Urgent changes needed in global farming practices to avoid environmental destruction
World’s leading scientists condemn industrial farming methods and see no role for GE as a solution to soaring food prices and hunger crisis fears
Amsterdam, Netherlands — Greenpeace welcomed the publication today of the first assessment of global agriculture as an historic opportunity to replace destructive chemical-intensive agriculture with methods that work with nature not against it.
The report says industrial agriculture has failed and, regarding genetically engineered (GE) crops, found they are no solution for poverty, hunger or climate change.
Some 60 governments signed the International Assessment of Agricultural Science and Technology for Development (IAASTD)’s final report  last week in Johannesburg, South Africa. The United States, Canada and Australia were the only governments in attendance not to sign. Despite being among the stakeholders who selected the report’s authors, they accuse the assessment of being ‘unbalanced’ and are attacking the authors’ independence .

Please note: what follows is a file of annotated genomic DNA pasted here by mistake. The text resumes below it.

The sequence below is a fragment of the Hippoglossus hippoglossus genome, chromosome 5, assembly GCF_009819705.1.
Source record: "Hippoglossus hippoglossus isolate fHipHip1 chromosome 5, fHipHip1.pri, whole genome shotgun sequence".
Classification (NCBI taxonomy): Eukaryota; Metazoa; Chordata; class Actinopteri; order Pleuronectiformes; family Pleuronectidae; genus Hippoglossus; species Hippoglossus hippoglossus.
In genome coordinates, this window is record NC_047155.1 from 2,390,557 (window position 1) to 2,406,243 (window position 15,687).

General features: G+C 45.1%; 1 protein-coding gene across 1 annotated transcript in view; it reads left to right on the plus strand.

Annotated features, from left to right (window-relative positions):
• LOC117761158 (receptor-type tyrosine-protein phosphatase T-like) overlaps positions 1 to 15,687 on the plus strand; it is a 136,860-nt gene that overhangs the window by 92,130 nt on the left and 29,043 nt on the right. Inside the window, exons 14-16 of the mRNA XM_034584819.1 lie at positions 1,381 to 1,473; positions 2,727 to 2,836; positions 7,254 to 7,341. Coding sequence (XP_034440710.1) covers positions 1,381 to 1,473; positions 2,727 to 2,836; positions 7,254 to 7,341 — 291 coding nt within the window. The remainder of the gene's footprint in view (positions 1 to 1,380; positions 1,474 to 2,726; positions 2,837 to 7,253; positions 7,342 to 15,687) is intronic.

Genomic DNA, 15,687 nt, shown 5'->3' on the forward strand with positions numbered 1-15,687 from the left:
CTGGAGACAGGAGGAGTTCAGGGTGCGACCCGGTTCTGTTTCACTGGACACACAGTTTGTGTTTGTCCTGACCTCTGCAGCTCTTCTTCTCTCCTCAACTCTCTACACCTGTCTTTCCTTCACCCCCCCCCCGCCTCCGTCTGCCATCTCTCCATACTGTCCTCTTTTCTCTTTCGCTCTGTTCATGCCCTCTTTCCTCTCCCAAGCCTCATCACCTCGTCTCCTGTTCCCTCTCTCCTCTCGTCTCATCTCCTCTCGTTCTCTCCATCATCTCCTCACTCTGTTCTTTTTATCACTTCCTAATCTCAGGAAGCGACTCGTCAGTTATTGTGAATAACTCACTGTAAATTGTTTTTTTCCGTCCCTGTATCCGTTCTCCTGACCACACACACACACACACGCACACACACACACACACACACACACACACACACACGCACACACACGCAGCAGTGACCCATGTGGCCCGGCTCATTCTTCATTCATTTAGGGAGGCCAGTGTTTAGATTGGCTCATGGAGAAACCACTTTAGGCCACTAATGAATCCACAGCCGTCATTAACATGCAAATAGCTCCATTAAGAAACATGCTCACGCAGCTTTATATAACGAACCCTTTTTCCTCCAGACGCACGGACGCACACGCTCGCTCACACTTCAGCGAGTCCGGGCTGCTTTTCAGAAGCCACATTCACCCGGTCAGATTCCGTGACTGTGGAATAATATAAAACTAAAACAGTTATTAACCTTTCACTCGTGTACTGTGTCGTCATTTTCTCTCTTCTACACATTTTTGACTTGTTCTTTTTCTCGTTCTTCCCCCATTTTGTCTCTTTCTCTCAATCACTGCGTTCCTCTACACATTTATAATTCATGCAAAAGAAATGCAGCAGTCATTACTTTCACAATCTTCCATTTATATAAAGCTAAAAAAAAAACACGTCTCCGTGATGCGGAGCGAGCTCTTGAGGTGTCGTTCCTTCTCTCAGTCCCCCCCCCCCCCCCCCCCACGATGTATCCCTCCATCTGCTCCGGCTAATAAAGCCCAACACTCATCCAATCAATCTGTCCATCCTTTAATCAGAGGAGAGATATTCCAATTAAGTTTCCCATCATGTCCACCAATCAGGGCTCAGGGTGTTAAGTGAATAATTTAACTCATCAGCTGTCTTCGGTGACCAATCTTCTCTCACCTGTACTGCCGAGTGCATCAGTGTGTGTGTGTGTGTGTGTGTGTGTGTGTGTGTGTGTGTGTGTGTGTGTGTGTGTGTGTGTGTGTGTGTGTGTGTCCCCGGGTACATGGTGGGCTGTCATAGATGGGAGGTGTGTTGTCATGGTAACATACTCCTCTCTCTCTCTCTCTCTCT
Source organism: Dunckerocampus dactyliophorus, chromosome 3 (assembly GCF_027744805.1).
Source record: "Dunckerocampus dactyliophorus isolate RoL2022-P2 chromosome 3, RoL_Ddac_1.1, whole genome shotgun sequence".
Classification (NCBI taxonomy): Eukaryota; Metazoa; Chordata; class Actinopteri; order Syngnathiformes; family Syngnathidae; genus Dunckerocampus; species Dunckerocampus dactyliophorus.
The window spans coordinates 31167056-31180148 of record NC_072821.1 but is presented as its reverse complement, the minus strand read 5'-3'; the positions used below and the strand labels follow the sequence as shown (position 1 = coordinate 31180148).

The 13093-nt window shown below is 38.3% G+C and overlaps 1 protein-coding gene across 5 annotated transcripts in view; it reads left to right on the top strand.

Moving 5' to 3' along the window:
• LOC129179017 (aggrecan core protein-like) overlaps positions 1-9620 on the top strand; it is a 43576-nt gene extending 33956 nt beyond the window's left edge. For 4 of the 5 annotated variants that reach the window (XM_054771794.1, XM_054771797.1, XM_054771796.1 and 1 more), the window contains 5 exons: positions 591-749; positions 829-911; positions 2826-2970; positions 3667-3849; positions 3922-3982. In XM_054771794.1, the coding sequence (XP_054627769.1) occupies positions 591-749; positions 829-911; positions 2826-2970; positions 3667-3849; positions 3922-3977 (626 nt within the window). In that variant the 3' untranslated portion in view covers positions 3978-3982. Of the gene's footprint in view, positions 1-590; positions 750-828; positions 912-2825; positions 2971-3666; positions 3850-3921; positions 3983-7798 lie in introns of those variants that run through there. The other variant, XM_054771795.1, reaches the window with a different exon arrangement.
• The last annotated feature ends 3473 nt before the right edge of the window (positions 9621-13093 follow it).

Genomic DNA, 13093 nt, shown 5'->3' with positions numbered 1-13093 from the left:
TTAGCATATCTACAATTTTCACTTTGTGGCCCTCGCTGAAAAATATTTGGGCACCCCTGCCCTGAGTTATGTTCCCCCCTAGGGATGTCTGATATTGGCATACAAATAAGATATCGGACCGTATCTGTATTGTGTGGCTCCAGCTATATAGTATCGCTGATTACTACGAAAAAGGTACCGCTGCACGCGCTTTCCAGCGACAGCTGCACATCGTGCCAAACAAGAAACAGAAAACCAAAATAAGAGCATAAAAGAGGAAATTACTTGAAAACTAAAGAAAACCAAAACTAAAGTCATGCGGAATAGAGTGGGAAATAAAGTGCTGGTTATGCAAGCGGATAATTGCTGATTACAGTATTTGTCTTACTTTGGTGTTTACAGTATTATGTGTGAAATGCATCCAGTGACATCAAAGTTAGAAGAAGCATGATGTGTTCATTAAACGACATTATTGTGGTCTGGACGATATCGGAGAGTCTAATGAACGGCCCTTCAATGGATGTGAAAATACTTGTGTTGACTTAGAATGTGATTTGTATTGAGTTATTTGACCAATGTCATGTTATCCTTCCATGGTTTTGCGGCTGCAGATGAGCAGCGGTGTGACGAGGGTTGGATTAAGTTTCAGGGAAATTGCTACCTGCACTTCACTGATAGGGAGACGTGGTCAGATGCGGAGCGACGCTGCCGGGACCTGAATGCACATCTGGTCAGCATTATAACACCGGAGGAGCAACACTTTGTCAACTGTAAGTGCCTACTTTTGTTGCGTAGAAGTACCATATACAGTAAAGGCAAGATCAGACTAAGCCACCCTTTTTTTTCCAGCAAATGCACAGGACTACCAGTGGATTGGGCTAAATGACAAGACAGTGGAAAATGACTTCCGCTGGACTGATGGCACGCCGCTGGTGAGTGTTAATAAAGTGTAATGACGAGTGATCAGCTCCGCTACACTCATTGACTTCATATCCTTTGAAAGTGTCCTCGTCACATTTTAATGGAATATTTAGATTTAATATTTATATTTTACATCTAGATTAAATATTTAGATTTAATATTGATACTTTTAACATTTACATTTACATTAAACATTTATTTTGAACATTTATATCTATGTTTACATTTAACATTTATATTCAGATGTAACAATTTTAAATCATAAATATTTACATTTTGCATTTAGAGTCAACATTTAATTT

Dr. Janet Cotter, senior scientist for Greenpeace International, who was one of the reports contributors said, “This report proves we can produce more and better food without destroying rural livelihoods and our natural resources. Modern farming solutions champion biodiversity, are labour intensive and work with nature, not against it”.
Benny Härlin from Greenpeace International, who was on the IAASTD’s governing body, said, "This report is a call for governments and international agencies to redirect and increase their funding towards a revolution in agriculture that is firmly agro-ecological”.
The IAASTD report calls for a fundamental change in farming practices, in order to address soaring food prices, hunger, social inequities and environmental disasters. It acknowledges that genetically engineered crops are highly controversial and will not play a substantial role in addressing the key problems of climate change, biodiversity loss, hunger and poverty.
It recommends small-scale farmers and agro-ecological methods are the way forward if the current food crisis is to be solved and to meet the needs of local communities, declaring indigenous and local knowledge play as important a role as formal science. A significant departure from the destructive chemical-dependent, one-size-fits-all model of industrial agriculture.
“Dependency on world agricultural commodity prices and speculation, as well as on seed and toxic agricultural inputs controlled by a few transnational players is literally a kiss of death for small-scale and poor farmers,” warns Härlin.
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